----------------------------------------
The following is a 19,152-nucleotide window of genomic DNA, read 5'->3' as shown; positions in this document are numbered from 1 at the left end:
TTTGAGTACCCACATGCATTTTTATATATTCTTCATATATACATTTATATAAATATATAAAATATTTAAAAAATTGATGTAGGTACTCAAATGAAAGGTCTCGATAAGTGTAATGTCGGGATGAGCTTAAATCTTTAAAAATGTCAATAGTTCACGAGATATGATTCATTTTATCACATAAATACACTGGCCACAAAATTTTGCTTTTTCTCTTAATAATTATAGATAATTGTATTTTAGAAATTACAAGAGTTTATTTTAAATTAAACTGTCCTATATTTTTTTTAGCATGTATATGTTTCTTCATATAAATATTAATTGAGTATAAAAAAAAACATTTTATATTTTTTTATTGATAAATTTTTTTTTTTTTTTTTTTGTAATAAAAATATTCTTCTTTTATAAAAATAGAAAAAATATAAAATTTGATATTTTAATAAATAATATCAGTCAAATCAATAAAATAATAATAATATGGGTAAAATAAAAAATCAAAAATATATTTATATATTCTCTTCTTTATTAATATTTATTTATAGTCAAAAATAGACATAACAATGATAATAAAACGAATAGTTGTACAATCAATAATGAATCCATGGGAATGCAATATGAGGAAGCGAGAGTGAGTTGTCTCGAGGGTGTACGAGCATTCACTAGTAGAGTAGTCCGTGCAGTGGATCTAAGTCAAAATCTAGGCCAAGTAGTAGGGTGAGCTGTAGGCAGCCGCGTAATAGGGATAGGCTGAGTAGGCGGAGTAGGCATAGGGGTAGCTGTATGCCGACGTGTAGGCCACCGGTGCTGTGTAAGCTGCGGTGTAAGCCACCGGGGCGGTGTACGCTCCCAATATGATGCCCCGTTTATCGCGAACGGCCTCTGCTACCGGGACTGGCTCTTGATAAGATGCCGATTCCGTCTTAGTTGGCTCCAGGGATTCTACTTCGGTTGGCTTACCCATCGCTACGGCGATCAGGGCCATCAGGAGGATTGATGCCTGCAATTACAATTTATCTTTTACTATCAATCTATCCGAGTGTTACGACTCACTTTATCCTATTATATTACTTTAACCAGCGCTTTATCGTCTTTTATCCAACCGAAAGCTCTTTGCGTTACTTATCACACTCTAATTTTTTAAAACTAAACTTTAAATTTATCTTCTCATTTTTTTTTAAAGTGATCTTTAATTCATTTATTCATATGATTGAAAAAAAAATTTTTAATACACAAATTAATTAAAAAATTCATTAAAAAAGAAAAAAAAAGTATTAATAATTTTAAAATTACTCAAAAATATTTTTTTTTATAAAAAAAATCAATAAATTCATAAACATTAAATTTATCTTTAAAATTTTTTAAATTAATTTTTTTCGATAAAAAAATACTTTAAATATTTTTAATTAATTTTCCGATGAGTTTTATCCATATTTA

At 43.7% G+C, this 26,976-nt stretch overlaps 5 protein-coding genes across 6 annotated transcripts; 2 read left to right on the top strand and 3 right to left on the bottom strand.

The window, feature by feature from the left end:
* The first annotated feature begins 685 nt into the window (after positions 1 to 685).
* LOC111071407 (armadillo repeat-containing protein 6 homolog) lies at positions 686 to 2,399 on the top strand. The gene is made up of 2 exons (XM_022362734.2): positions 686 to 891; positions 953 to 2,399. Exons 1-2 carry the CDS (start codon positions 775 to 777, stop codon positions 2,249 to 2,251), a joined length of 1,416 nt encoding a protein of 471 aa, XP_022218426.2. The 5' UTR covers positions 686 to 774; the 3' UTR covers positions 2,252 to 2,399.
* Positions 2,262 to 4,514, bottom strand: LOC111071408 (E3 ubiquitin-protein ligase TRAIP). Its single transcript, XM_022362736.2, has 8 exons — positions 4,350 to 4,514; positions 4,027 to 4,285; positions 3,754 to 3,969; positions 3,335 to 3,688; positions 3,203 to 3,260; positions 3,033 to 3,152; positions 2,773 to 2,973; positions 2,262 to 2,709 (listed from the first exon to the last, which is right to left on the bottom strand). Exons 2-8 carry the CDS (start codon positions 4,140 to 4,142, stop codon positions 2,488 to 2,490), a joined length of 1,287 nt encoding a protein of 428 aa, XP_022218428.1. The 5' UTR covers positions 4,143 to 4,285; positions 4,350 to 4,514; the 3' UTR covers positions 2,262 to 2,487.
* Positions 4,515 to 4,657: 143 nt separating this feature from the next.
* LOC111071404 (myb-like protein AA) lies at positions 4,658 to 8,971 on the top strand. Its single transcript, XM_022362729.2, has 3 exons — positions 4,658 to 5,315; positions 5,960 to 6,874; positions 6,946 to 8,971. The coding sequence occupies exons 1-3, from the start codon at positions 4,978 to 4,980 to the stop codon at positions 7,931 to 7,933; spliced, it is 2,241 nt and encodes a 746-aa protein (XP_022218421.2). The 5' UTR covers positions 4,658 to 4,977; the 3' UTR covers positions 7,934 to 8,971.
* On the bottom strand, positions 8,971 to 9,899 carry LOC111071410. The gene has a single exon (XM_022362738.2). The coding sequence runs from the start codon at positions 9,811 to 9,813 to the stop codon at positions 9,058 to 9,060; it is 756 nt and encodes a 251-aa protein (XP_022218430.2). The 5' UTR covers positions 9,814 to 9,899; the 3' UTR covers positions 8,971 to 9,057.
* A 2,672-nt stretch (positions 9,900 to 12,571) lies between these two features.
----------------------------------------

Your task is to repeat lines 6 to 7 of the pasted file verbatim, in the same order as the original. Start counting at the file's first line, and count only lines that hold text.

* LOC111071407 (armadillo repeat-containing protein 6 homolog) lies at positions 686 to 2,399 on the top strand. The gene is made up of 2 exons (XM_022362734.2): positions 686 to 891; positions 953 to 2,399. Exons 1-2 carry the CDS (start codon positions 775 to 777, stop codon positions 2,249 to 2,251), a joined length of 1,416 nt encoding a protein of 471 aa, XP_022218426.2. The 5' UTR covers positions 686 to 774; the 3' UTR covers positions 2,252 to 2,399.
* Positions 2,262 to 4,514, bottom strand: LOC111071408 (E3 ubiquitin-protein ligase TRAIP). Its single transcript, XM_022362736.2, has 8 exons — positions 4,350 to 4,514; positions 4,027 to 4,285; positions 3,754 to 3,969; positions 3,335 to 3,688; positions 3,203 to 3,260; positions 3,033 to 3,152; positions 2,773 to 2,973; positions 2,262 to 2,709 (listed from the first exon to the last, which is right to left on the bottom strand). Exons 2-8 carry the CDS (start codon positions 4,140 to 4,142, stop codon positions 2,488 to 2,490), a joined length of 1,287 nt encoding a protein of 428 aa, XP_022218428.1. The 5' UTR covers positions 4,143 to 4,285; positions 4,350 to 4,514; the 3' UTR covers positions 2,262 to 2,487.